Then there is the whole subculture exploration genre. Tomes range from dissertations on the world of Scrabble Players (Stefan Fatsis's Word Freak) to fantasy baseball (Powells.com blogger Sam Walker's Fantasyland) to those who study left-handedness (David Wolman's A Left-hand Turn Around the World). There are two ways to approach the writing: as anthropologist or as Plimpton-esque participant. I'm a fan of both, both as reader and author.
Which brings me back to generating ideas. I'm always curious about how other writers do it, as I find the process to be both grueling and perplexing, like trying to find a set of keys you haven't seen in weeks that might in fact be lost. I keep a clip file, as well as a Word document with random — sometimes very random — thoughts and concepts. For example, on my current list I have written down: "Infiltrating the RV culture." Looking at this now, I have no idea what it means — much less whether such a culture would require infiltration.
As for The Butterfly Hunter, I first thought of the concept on a cross-country flight, as I was entering the initial stages of a robust hangover (not a creative process I'd recommend). I'd been out with friends in New York the night before and, as can happen when in New York and with certain company, one of them made the time-honored argument that, since I had a 6 AM flight, I might as well just stay up until I had to leave for the airport at 4 AM. Sober, this makes no sense whatsoever, but when seated at a bar in the dark hours of the night, it can seem revelatory. Probably because of the hangover, I was unable to sleep on the plane and couldn't really focus on reading. So I sat there, reclined, and brainstormed ideas — for books, stories, etc. — for most of the five hours. I jotted down about fifty thoughts. In retrospect, 48 or so were pretty bad — I believe one was a fictional biography of Waldo, from Where's Waldo fame — but one of them was good. And that's all I needed.
Of course, now that the book is out, I'm back to jotting down ideas, looking for that lost set of keys.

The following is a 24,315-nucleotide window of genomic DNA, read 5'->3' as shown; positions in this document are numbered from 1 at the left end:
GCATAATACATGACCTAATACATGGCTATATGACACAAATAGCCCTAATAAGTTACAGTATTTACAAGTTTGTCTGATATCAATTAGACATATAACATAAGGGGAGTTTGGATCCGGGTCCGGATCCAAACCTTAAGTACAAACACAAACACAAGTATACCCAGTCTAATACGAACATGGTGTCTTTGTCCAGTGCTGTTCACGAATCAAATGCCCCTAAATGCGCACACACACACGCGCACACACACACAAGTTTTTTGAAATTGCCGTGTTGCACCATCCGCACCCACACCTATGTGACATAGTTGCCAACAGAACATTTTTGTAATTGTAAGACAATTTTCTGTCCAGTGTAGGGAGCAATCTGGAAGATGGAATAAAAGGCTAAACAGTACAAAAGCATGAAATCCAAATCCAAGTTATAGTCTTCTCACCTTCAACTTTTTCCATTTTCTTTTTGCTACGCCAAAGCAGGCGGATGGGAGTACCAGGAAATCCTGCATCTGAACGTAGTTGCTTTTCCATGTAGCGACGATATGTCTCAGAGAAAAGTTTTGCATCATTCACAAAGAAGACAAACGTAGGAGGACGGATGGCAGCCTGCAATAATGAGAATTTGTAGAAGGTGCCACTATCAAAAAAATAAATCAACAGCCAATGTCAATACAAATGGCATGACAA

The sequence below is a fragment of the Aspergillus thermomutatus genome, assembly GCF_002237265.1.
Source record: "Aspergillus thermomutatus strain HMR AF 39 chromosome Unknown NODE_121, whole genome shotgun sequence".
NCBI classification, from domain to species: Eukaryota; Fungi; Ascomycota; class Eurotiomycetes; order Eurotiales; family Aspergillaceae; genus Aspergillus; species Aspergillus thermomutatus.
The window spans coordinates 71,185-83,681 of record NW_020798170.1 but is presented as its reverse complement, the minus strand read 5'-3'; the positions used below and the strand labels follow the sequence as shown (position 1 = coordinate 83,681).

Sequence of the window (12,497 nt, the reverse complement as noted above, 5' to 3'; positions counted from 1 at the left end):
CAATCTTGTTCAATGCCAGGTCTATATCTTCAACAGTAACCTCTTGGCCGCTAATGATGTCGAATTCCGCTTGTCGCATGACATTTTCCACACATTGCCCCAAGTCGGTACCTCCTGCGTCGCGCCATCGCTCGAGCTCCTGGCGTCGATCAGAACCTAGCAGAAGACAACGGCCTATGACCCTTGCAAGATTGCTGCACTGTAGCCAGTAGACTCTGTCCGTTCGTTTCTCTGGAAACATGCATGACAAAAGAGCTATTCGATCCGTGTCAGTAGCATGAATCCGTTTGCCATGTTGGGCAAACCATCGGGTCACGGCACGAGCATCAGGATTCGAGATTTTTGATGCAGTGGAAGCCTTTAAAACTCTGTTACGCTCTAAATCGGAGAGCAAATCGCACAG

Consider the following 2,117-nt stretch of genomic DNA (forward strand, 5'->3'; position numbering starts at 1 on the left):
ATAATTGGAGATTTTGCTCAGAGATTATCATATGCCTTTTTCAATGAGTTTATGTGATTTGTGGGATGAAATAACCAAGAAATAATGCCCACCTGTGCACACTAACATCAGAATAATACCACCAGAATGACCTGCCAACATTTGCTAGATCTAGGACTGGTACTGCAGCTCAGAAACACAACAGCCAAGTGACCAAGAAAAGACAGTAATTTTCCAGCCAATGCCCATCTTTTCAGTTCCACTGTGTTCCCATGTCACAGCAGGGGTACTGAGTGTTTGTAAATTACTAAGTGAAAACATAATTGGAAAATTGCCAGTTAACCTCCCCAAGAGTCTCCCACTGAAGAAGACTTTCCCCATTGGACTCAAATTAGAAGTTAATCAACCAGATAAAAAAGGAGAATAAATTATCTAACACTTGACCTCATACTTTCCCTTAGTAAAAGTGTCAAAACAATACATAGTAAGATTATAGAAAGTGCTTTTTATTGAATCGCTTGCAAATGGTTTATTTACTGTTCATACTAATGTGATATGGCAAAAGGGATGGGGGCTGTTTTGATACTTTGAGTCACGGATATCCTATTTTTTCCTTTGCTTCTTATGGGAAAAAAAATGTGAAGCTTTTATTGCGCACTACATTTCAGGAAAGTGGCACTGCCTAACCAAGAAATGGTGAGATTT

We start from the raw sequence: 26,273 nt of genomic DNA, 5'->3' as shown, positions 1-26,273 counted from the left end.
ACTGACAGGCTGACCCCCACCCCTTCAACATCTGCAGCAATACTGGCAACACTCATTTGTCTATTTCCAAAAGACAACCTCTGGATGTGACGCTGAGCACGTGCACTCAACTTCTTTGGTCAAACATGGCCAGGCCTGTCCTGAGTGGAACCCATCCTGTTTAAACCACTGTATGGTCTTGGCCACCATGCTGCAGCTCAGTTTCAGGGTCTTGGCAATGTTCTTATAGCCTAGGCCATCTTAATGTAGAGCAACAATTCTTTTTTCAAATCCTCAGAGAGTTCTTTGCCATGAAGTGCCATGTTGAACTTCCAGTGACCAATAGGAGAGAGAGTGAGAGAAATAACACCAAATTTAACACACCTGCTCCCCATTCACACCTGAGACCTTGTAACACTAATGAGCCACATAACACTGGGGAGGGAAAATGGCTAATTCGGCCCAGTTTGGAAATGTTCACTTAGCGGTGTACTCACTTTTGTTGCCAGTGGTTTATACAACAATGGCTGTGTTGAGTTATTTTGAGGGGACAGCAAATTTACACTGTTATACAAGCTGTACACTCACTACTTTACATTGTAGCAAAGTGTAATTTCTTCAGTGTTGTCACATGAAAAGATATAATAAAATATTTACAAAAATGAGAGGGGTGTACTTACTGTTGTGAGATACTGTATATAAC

Brown, for those who don't follow the NBA, is a two-time Coach of the Year who, at 72 years old, is now the analyst on ABC telecasts. He speaks in paragraphs, asks himself questions — "So you're probably wondering, why not go to Jerry Stackhouse in the post? Well I'll tell you…" — and prepares for every broadcast assiduously. He is also a repository of coaching knowledge. He's been in the game for fifty-odd years and run coaching clinics around the world. Some believe his broadcast style is too technical, but I'm from the school that you can ever get too technical, as long as the terminology is clear. If an announcer isn't going to explain things to me, I don't see any reason to have the sound on (Dick Vitale being the most obnoxious example; it's never about the game with Dick, it's always about Dick).
A couple weeks ago, while covering the Detroit-Cleveland series, I had a chance to BS with Hubie prior to the game. He said he had five minutes. A half hour later, he was still telling stories about the old days. One in particular bears repeating.
In 1977, Brown was coaching the Atlanta Hawks when, at midseason, Ted Turner bought the team. The first thing Turner told Brown was that he was going to slash payroll and hope to get a high draft pick. So Brown was left with a motley assortment of veterans, inexperienced players, and hustle guys. Despite this, his Hawks made the playoffs. Turner was ecstatic at the magic his coach worked. So the next year, as Brown tells it, Turner approached him with a novel proposition. "He said, 'Hubie, I want you to coach the Braves,'" says Brown. "And I says, 'But I don't know that much about baseball.' Now Ted looks at me, uuh-kay, and he says, 'I don't care, just do the same thing you did with the Hawks.'" But, Brown protested, what about the playoffs? If the Hawks made it again, that would overlap with the baseball season. Turner's solution: he'd fly him back and forth on a jet.
A couple days later, when Brown realized Turner was serious, he went to talk to him. "I had one question for Ted," says Brown. "I came in and I said, 'So how much you going to pay me?'"
Brown pauses a beat. "He said, 'Pay you? I'm going to put you in the Hall of Fame! Nobody's ever been in the Hall of Fame in two sports before.'"
Needless to say, Brown did not accept the offer. Though it's too bad for the rest of us: it would have been mightily entertaining.
Books mentioned in this post
Chris Ballard is the author of The Butterfly Hunter: Adventures of People Who Found Their True Calling Way Off the Beaten Path